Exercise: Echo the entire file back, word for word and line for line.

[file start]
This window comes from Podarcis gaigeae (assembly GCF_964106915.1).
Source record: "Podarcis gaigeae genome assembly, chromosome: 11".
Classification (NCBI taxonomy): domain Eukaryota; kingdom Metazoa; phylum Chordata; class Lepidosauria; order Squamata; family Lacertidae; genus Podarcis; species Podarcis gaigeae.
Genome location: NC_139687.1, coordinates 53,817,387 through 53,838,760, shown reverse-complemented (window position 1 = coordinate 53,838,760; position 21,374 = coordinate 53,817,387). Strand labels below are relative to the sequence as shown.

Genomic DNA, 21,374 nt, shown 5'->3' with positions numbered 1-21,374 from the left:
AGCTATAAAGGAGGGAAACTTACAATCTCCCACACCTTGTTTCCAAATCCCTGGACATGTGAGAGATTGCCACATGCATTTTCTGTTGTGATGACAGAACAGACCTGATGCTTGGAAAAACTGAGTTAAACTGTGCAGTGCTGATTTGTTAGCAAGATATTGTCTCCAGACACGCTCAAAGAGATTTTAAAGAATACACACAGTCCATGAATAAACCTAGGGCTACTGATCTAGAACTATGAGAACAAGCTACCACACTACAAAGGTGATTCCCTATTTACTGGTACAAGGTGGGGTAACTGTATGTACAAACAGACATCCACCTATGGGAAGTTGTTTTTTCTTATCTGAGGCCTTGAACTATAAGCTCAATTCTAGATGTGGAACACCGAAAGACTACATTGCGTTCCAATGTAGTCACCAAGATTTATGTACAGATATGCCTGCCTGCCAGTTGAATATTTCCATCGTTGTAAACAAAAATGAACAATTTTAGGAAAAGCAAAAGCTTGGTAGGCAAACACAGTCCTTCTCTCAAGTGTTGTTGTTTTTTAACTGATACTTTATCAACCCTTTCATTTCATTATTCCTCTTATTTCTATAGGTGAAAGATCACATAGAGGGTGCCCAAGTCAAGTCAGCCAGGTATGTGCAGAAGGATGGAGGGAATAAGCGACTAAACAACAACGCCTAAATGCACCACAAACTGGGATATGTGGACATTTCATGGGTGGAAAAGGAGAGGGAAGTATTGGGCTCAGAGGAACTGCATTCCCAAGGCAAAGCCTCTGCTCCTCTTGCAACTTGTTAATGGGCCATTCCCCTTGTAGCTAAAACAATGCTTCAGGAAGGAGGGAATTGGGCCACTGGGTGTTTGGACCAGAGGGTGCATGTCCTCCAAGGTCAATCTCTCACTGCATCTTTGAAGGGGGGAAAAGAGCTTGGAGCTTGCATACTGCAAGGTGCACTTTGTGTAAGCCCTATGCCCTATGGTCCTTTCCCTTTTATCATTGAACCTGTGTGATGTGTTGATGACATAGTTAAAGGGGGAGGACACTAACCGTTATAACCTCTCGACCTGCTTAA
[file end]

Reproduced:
This window comes from Podarcis gaigeae (assembly GCF_964106915.1).
Source record: "Podarcis gaigeae genome assembly, chromosome: 11".
Classification (NCBI taxonomy): domain Eukaryota; kingdom Metazoa; phylum Chordata; class Lepidosauria; order Squamata; family Lacertidae; genus Podarcis; species Podarcis gaigeae.
Genome location: NC_139687.1, coordinates 53,817,387 through 53,838,760, shown reverse-complemented (window position 1 = coordinate 53,838,760; position 21,374 = coordinate 53,817,387). Strand labels below are relative to the sequence as shown.

Genomic DNA, 21,374 nt, shown 5'->3' with positions numbered 1-21,374 from the left:
AGCTATAAAGGAGGGAAACTTACAATCTCCCACACCTTGTTTCCAAATCCCTGGACATGTGAGAGATTGCCACATGCATTTTCTGTTGTGATGACAGAACAGACCTGATGCTTGGAAAAACTGAGTTAAACTGTGCAGTGCTGATTTGTTAGCAAGATATTGTCTCCAGACACGCTCAAAGAGATTTTAAAGAATACACACAGTCCATGAATAAACCTAGGGCTACTGATCTAGAACTATGAGAACAAGCTACCACACTACAAAGGTGATTCCCTATTTACTGGTACAAGGTGGGGTAACTGTATGTACAAACAGACATCCACCTATGGGAAGTTGTTTTTTCTTATCTGAGGCCTTGAACTATAAGCTCAATTCTAGATGTGGAACACCGAAAGACTACATTGCGTTCCAATGTAGTCACCAAGATTTATGTACAGATATGCCTGCCTGCCAGTTGAATATTTCCATCGTTGTAAACAAAAATGAACAATTTTAGGAAAAGCAAAAGCTTGGTAGGCAAACACAGTCCTTCTCTCAAGTGTTGTTGTTTTTTAACTGATACTTTATCAACCCTTTCATTTCATTATTCCTCTTATTTCTATAGGTGAAAGATCACATAGAGGGTGCCCAAGTCAAGTCAGCCAGGTATGTGCAGAAGGATGGAGGGAATAAGCGACTAAACAACAACGCCTAAATGCACCACAAACTGGGATATGTGGACATTTCATGGGTGGAAAAGGAGAGGGAAGTATTGGGCTCAGAGGAACTGCATTCCCAAGGCAAAGCCTCTGCTCCTCTTGCAACTTGTTAATGGGCCATTCCCCTTGTAGCTAAAACAATGCTTCAGGAAGGAGGGAATTGGGCCACTGGGTGTTTGGACCAGAGGGTGCATGTCCTCCAAGGTCAATCTCTCACTGCATCTTTGAAGGGGGGAAAAGAGCTTGGAGCTTGCATACTGCAAGGTGCACTTTGTGTAAGCCCTATGCCCTATGGTCCTTTCCCTTTTATCATTGAACCTGTGTGATGTGTTGATGACATAGTTAAAGGGGGAGGACACTAACCGTTATAACCTCTCGACCTGCTTAA